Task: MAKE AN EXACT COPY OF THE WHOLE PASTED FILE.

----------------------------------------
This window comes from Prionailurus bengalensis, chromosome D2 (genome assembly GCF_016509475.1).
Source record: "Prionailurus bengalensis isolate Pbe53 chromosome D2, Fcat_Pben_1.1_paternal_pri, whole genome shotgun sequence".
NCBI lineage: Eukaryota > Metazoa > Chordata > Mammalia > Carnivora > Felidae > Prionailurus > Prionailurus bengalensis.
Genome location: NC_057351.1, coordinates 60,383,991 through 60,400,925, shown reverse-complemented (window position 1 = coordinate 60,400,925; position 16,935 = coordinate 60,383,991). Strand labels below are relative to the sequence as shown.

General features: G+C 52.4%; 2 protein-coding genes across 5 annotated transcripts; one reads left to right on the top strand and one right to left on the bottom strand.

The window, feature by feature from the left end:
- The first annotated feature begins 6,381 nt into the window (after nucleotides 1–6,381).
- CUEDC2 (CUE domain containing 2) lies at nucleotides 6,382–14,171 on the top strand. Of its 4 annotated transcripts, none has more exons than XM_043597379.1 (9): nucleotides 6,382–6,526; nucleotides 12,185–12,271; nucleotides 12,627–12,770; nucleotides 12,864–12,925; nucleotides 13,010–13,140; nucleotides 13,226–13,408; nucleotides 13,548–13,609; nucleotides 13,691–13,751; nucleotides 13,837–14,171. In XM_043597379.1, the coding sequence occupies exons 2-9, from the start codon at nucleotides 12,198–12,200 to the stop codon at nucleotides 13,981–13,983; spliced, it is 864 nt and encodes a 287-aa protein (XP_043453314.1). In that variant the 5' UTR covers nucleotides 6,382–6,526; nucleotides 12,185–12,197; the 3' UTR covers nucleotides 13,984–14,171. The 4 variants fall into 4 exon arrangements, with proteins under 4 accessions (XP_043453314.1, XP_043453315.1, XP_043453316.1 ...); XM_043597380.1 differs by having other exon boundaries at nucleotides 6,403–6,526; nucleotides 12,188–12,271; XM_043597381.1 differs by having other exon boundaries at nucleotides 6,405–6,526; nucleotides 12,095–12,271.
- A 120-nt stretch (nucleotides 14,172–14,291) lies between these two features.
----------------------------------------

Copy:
This window comes from Prionailurus bengalensis, chromosome D2 (genome assembly GCF_016509475.1).
Source record: "Prionailurus bengalensis isolate Pbe53 chromosome D2, Fcat_Pben_1.1_paternal_pri, whole genome shotgun sequence".
NCBI lineage: Eukaryota > Metazoa > Chordata > Mammalia > Carnivora > Felidae > Prionailurus > Prionailurus bengalensis.
Genome location: NC_057351.1, coordinates 60,383,991 through 60,400,925, shown reverse-complemented (window position 1 = coordinate 60,400,925; position 16,935 = coordinate 60,383,991). Strand labels below are relative to the sequence as shown.

General features: G+C 52.4%; 2 protein-coding genes across 5 annotated transcripts; one reads left to right on the top strand and one right to left on the bottom strand.

The window, feature by feature from the left end:
- The first annotated feature begins 6,381 nt into the window (after nucleotides 1–6,381).
- CUEDC2 (CUE domain containing 2) lies at nucleotides 6,382–14,171 on the top strand. Of its 4 annotated transcripts, none has more exons than XM_043597379.1 (9): nucleotides 6,382–6,526; nucleotides 12,185–12,271; nucleotides 12,627–12,770; nucleotides 12,864–12,925; nucleotides 13,010–13,140; nucleotides 13,226–13,408; nucleotides 13,548–13,609; nucleotides 13,691–13,751; nucleotides 13,837–14,171. In XM_043597379.1, the coding sequence occupies exons 2-9, from the start codon at nucleotides 12,198–12,200 to the stop codon at nucleotides 13,981–13,983; spliced, it is 864 nt and encodes a 287-aa protein (XP_043453314.1). In that variant the 5' UTR covers nucleotides 6,382–6,526; nucleotides 12,185–12,197; the 3' UTR covers nucleotides 13,984–14,171. The 4 variants fall into 4 exon arrangements, with proteins under 4 accessions (XP_043453314.1, XP_043453315.1, XP_043453316.1 ...); XM_043597380.1 differs by having other exon boundaries at nucleotides 6,403–6,526; nucleotides 12,188–12,271; XM_043597381.1 differs by having other exon boundaries at nucleotides 6,405–6,526; nucleotides 12,095–12,271.
- A 120-nt stretch (nucleotides 14,172–14,291) lies between these two features.